159,371 species and infraspecific names are in the database, 22,546 images, 61,963 bibliographic items, 463,038 distributional records.

Dinophysis Ehrenberg, 1839

Empire Eukaryota
Kingdom Chromista
Subkingdom Harosa (supergroup SAR)
Infrakingdom Halvaria
Phylum Miozoa
Subphylum Myzozoa
Infraphylum Dinozoa
Superclass Dinoflagellata
Class Dinophyceae
Order Dinophysales
Family Dinophysaceae

Holotype species: Dinophysis acuta Ehrenberg

Original publication:Ehrenberg, C.G. (1841). Über noch jetzt zahlreich lebende Thierarten der Kreidebildung und den Organismus der Polythalamien. Abhandlungen der Königlichen Akademie der Wissenschaften zu Berlin 1839: 81-174, 4 pls.
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Type designated in Loeblich, A.R., Jr & Loeblich, A.R., III (1966). Index to the genera, subgenera, and sections of the Pyrrhophyta. Studies in Tropical Oceanography 3: 1-94.
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Taxonomic status: currently recognized as a distinct genus.

Gender: This genus name is currently treated as feminine.

Most recent taxonomic treatment adopted: Kawai, H. & Nakayama, T. (2015). Introduction (Heterokontobionta p.p.), Cryptophyta, Dinophyta, Haptophyta, Heterokontophyta (except Coscinodiscophyceae, Mediophyceae, Fragilariophyceae, Bacillariophyceae, Phaeophyceae, Eustigmatophyceae), Chlorarachniophyta, Euglenophyta. In: Syllabus of plant families. Adolf Engler's Syllabus der Pflanzenfamilien. Ed. 13. Phototrophic eukaryotic Algae. Glaucocystophyta, Cryptophyta, Dinophyta/Dinozoa, Haptophyta, Heterokontophyta/Ochrophyta, Chlorarachnniophyta/Cercozoa, Chlorophyta, Streptophyta p.p. (Frey, W. Eds), pp. 11-189. Stuttgart: Borntraeger Science Publishers.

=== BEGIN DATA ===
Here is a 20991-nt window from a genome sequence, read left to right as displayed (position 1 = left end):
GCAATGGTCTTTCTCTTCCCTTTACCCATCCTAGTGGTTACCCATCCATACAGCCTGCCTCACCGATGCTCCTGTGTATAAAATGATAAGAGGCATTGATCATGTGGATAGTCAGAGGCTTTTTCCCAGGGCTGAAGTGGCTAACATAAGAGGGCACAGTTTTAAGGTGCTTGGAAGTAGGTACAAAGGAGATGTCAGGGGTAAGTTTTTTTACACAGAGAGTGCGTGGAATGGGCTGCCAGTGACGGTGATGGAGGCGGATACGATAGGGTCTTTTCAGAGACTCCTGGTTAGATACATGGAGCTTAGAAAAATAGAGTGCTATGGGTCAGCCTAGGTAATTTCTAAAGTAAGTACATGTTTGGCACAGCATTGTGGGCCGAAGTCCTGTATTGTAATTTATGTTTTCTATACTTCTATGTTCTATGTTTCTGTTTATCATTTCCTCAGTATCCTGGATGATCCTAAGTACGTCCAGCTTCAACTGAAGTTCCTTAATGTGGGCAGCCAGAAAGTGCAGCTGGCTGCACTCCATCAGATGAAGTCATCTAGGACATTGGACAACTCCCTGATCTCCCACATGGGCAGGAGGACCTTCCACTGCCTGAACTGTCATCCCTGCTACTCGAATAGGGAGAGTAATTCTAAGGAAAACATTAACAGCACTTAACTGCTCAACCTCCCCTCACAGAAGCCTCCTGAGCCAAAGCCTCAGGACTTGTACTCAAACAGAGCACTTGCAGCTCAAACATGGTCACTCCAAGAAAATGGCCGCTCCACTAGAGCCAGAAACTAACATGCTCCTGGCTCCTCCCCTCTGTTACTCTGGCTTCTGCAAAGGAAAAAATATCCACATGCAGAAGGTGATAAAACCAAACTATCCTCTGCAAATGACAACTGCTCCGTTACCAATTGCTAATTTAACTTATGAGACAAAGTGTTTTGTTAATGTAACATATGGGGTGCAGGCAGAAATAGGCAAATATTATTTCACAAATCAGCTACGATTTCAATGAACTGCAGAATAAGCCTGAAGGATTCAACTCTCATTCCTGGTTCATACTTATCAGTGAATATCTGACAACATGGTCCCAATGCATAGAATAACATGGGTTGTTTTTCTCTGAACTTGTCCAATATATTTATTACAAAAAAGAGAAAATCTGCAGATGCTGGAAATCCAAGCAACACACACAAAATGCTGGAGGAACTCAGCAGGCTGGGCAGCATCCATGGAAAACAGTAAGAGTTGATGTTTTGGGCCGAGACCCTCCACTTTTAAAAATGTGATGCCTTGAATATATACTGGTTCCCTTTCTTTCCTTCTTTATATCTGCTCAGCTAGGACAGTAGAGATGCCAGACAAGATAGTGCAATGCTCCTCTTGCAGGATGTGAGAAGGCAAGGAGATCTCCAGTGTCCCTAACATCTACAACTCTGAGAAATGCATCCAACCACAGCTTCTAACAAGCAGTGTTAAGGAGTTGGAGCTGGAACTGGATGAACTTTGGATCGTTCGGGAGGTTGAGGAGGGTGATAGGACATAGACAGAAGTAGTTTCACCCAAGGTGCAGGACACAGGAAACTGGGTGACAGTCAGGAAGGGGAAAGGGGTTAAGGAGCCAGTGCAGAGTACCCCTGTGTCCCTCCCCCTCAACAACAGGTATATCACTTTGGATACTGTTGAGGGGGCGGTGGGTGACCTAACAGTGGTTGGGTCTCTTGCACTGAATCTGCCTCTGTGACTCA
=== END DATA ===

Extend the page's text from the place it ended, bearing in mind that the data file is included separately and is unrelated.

Description: Small to medium-sized (25-100 µm) laterally more or less compressed cells with a cingulum and sulcus with good visible or even large lists. Cell of cellulosic thecal plates. Two large prominent hypothecal and epithecal plates joined by a serrated sagittal dorsal suture. Four more epithecal plates are small and one bears a ventral pore, and 2 more small hypothecal plates are located ventrally in the sulcal area but are not connected with the ventral flagellar pore. Cingulum consists of 2 large and 2 small plates, sulcus of 4 major plates and a very difficult to demonstrate internal plate, called sm, which is related to the flagellar pore platelets. In summary 19 plates. The 2 large hypothecal plates may have elaborated spines or may form 1-2 horns. The right sulcal list is part of the right hypothecal plate and has one or two ribs. It is always smaller than the left sulcal list with 2-3 ribs. Cingulum is either located very much anteriorly so that the epicone is very small and is more or less hidden by the cingular lists (typical Dinophysis) or the epicone is much larger, the cingulum may be even in the middle of the cell. These species have been earlier allocated to the genus Phalacroma Stein which is now regarded as a synonym of Dinophysis. Cingulum always circular, not displaced. Thecal plates are either smooth or have a more or less elaborated surface ornamentation like poroids, pores or reticulation. Nucleus is spherical or ovoid, in most species located in the hypocone. Rhabdosomes located in the cytoplasm, are an unusual type of organelle, related to trichocysts. A row of microtubules form a sort of microtubular basket near the flagellar pore. Most species are phototrophic with chloroplasts, others are heterotrophic obligate phagotrophs without chloroplasts but with 2 large pusules. As most of the apoplastidic species have earlier been allocated to Phalacroma, some authors regard this as a possible distinction between Dinophysis and Phalacroma but there are taxa of the typical Dinophysis morphology, with very small epicone, which do not have chloroplasts but others with a very large epicone of the Phalacroma-type which do have chloroplasts. The pigments and ultrastructure of chloroplasts are unusual for dinoflagellates. They include phycobilins like cryptophytes, and chloroplasts and surrounded only by 2 membranes also like cryptophytes. It is not quite clear whether they also contain the pigment peridinin which is restricted to dinoflagellates. Speculation exists that the chloroplasts may have come from cryptophycean endosymbionts or that dinophytes originally had chloroplasts with phycobilins and peridinin. Some species have chloroplasts but also have food vacuoles with more or less digested prey; thus mixotrophy may be common. This may explain why so far no species with chloroplasts has been cultivated. Food uptake of obligate heterotrophic species is by myzocytosis, they feed on ciliates by forming a long feeding tube with which they pierce the prey, sucking out the cell contents. Dinophysis-species may be parasitized by the dinophyte Amoebophrya Koeppen. There is some evidence for sexual reproduction, but so far this has not been proven unequivocally. Cyst formation is reported. Several phototrophic and at least one chloroplastless species contain toxins which may be concentrated in mussels and which cause the so-called DSP- symptoms when eaten. The toxins involved are okadaic acid and various related chemical compounds. The symptoms are prolonged gastroenteritis. Less than 1000 cells per liter are sufficient to produce toxic mussels. Toxic mussels are known from all continents. In France, in 1983 more than 3000 consumers of toxic mussels were affected. Most countries today have a good monitoring program, but apparently there is no strong correlation between the cell number and the toxin content of the mussels. Marine plankton from polar to tropical waters; many species exclusively oceanic, others common in coastal waters but may be accumulated by currents in inshore waters.